Top persons sorted by score (Another of the Prime Pages' resources)

The Prover-Account Top 20
Persons by: number score normalized score
Programs by: number score normalized score
Projects by: number score normalized score

At this site we keep several lists of primes, most notably the list of the 5,000 largest known primes. Who found the most of these record primes? We keep separate counts for persons, projects and programs. To see these lists click on 'number' to the right.

Clearly one 100,000,000 digit prime is much harder to discover than quite a few 100,000 digit primes. Based on the usual estimates we score the top persons, provers and projects by adding ‎(log n)3 log log n‎ for each of their primes n. Click on 'score' to see these lists.

Finally, to make sense of the score values, we normalize them by dividing by the current score of the 5000th prime. See these by clicking on 'normalized score' in the table on the right.

rank person primes score 588 Ed Goforth 1.5 44.0274 589 Jack Clark 1 44.0270 590 Frédéric Mahé 2 44.0257 591 Bartosz Michałowski 1 44.0211 592 Duboi Si 1 44.0184 593 Dennis Chi 1 44.0169 594 Jay Berg 1 44.0168 595 Peter van Hoof 1 44.0109 596 Robert M.C. van Weers 1 44.0106 597 Christopher Preusch 1 44.0102 598 Ondrej Hajek 1 44.0097 599 Jussi Heino 2 44.0096 600 Anthony Storch 1 43.9981 601 Phillip Butler 1 43.9849 602 Jason Gledhill 2 43.9808 603 Michael Ruber 1 43.9802 604 Joel Armengaud 1 43.9762 605 Alexander Savchenko 1 43.9758 606 Guido Stolz 1 43.9706 607 Maik Gruenewald 2 43.9647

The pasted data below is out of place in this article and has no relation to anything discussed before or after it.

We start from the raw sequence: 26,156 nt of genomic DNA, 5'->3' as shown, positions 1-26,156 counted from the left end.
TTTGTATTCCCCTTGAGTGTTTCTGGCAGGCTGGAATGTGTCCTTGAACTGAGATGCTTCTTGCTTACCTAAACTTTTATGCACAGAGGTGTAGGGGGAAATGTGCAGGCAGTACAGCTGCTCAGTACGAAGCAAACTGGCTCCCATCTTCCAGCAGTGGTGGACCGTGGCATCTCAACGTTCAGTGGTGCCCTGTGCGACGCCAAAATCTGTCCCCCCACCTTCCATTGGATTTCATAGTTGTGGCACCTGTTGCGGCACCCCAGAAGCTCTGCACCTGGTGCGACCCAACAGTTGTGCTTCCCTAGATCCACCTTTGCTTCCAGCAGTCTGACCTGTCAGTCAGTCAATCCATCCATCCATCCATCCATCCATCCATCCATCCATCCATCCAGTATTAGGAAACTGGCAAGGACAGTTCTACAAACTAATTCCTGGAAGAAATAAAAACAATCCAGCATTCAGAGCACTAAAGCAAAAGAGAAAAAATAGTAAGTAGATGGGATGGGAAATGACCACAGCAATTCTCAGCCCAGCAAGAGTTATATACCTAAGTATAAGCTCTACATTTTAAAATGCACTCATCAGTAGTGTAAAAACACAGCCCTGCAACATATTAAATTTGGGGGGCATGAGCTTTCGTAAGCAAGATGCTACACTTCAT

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#### Notes:

Score for Primes

To find the score for a person, program or project's primes, we give each prime n the score (log n)3 log log n; and then find the sum of the scores of their primes. For persons (and for projects), if three go together to find the prime, each gets one-third of the score. Finally we take the log of the resulting sum to narrow the range of the resulting scores. (Throughout this page log is the natural logarithm.)

How did we settle on (log n)3 log log n? For most of the primes on the list the primality testing algorithms take roughly O(log(n)) steps where the steps each take a set number of multiplications. FFT multiplications take about

O( log n . log log n . log log log n )
operations. However, for practical purposes the O(log log log n) is a constant for this range number (it is the precision of numbers used during the FFT, 64 bits suffices for numbers under about 2,000,000 digits).

Next, by the prime number theorem, the number of integers we must test before finding a prime the size of n is O(log n) (only the constant is effected by prescreening using trial division).  So to get a rough estimate of the amount of time to find a prime the size of n, we just multiply these together and we get

O( (log n)3 log log n ).
Finally, for convenience when we add these scores, we take the log of the result.  This is because log n is roughly 2.3 times the number of digits in the prime n, so (log n)3 is quite large for many of the primes on the list. (The number of decimal digits in n is floor((log n)/(log 10)+1)).